Change these filters before winter arrives

Consumer Reports recommends filters to change during fall time to maximize heating

With energy costs expected to increase this winter, it’s more important than ever to maximize the efficiency of your heating and air-quality systems. The good news is that you can start with an inexpensive DIY fix.

With energy costs expected to increase this winter, it’s more important than ever to maximize the efficiency of your heating and air-quality systems. The good news is that you can start with an inexpensive DIY fix.

Your furnace (and central air, if you have it), works for months at a time, season after season. Don’t wait until you have it serviced to install clean filters; you can do it yourself. A dirty filter can release particles into the air and eventually damage your HVAC system. Locate filters near the units, as well as air returns in the ceiling. The size is printed right on the side, so you can buy the right one if you uneed a replacement and pop it back in.

Your heating system can cause itchy eyes and dry skin. A good humidifier goes a long way to keep you comfortable. But you need to empty the tank daily and clean it regularly to prevent bacteria from developing. Generally, CR says to drain, rinse, and towel-dry the tank daily.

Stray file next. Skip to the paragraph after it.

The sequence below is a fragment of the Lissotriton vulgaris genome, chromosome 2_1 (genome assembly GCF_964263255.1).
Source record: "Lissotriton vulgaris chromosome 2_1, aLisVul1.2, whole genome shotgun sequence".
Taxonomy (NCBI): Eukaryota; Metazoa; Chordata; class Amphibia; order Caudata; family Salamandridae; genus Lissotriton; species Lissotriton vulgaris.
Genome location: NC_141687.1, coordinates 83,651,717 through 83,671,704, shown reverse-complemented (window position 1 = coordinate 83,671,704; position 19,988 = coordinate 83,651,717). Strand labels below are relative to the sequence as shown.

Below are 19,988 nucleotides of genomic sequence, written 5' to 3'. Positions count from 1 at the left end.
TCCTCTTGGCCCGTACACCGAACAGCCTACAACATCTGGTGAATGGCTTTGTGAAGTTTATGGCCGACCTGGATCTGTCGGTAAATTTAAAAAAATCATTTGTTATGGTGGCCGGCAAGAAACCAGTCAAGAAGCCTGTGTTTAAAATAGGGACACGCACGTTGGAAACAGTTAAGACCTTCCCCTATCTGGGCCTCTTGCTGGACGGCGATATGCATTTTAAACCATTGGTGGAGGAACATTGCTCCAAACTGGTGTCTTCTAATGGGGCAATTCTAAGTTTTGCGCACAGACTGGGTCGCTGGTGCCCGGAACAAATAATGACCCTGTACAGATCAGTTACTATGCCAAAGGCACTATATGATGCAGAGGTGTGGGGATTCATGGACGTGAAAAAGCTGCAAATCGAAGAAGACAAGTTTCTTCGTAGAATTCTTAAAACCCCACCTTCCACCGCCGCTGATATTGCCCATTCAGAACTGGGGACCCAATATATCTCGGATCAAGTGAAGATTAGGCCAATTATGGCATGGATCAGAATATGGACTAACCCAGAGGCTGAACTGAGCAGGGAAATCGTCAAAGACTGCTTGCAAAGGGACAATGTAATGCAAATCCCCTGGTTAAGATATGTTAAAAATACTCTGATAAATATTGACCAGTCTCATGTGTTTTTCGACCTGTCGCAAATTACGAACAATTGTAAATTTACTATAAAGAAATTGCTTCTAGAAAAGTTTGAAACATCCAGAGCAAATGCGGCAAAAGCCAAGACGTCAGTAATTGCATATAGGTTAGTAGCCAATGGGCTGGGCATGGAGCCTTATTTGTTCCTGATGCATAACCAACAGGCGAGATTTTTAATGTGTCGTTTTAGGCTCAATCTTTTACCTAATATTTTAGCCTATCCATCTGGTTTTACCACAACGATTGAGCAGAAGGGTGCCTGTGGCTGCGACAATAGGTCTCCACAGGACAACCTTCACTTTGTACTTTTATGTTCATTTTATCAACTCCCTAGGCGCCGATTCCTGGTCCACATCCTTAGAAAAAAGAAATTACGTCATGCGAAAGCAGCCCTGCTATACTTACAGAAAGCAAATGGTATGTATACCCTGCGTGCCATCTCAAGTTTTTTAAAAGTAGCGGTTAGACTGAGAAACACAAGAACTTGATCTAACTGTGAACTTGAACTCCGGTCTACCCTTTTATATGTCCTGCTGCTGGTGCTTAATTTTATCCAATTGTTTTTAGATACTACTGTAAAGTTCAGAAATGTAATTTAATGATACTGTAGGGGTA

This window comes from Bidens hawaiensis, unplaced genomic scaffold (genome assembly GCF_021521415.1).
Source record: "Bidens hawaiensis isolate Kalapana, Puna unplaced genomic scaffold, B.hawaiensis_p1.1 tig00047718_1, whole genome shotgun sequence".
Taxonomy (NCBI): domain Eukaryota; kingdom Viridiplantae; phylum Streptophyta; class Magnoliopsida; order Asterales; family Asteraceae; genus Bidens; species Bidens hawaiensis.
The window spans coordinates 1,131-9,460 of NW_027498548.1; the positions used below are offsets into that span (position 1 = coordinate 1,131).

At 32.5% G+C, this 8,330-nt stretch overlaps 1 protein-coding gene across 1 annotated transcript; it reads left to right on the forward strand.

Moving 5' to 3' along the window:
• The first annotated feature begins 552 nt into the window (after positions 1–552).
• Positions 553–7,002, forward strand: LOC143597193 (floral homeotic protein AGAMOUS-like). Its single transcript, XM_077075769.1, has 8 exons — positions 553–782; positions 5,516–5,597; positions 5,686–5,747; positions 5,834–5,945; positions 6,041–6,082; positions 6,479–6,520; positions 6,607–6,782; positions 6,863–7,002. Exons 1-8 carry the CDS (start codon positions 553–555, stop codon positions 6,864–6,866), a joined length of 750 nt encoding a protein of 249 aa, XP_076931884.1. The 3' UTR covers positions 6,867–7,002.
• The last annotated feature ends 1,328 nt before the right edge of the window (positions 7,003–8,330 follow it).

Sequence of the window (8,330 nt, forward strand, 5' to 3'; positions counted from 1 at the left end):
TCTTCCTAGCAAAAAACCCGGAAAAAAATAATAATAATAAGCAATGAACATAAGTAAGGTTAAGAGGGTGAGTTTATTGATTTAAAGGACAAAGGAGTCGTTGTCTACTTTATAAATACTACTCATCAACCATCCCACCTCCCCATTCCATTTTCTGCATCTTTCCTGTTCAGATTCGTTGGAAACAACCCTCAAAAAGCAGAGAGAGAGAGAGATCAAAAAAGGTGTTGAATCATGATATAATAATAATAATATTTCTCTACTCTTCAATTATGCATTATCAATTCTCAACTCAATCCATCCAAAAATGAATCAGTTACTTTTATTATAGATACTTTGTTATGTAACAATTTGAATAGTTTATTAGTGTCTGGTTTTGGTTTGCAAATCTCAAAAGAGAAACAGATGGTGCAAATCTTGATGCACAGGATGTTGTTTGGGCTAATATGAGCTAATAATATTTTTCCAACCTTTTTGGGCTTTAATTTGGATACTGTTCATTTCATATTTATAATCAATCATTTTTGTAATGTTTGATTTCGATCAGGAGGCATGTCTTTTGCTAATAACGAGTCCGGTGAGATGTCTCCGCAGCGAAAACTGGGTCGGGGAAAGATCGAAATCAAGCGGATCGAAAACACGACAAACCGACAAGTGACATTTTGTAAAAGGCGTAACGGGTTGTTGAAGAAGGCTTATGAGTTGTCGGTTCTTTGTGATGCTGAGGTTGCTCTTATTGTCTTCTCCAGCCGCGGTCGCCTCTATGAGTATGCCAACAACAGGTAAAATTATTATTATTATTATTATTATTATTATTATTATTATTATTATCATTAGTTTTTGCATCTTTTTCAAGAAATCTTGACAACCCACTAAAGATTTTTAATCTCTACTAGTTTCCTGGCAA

Every week, deep clean the machine with vinegar and water, scrubbing the well in the base with a toothbrush and rinsing well. Place a cup of water and one of vinegar in the tank and let the solution sit. Rinse and towel-dry. Check the owner’s manual for how often to replace the filter or wick.

Air purifiers are meant to filter the air in a single room, not the whole house. To test them, CR places them in a controlled chamber and injects smoke and dust particles into the room. The faster an air purifier can remove the particles, the better.

But an air purifier can’t work at its full capacity unless air is pulled through a clean filter. To make sure it’s most effective, change the filter according to manufacturer’s instructions, usually every six to 12 months.

Knowing you’re doing the right thing to keep the air in your house clean will help you breathe easier.

According to the Environmental Protection Agency, the concentration of certain pollutants is often two to five times higher indoors than outdoors. So even though you can’t see the air in you home, do what you can to keep it clean.

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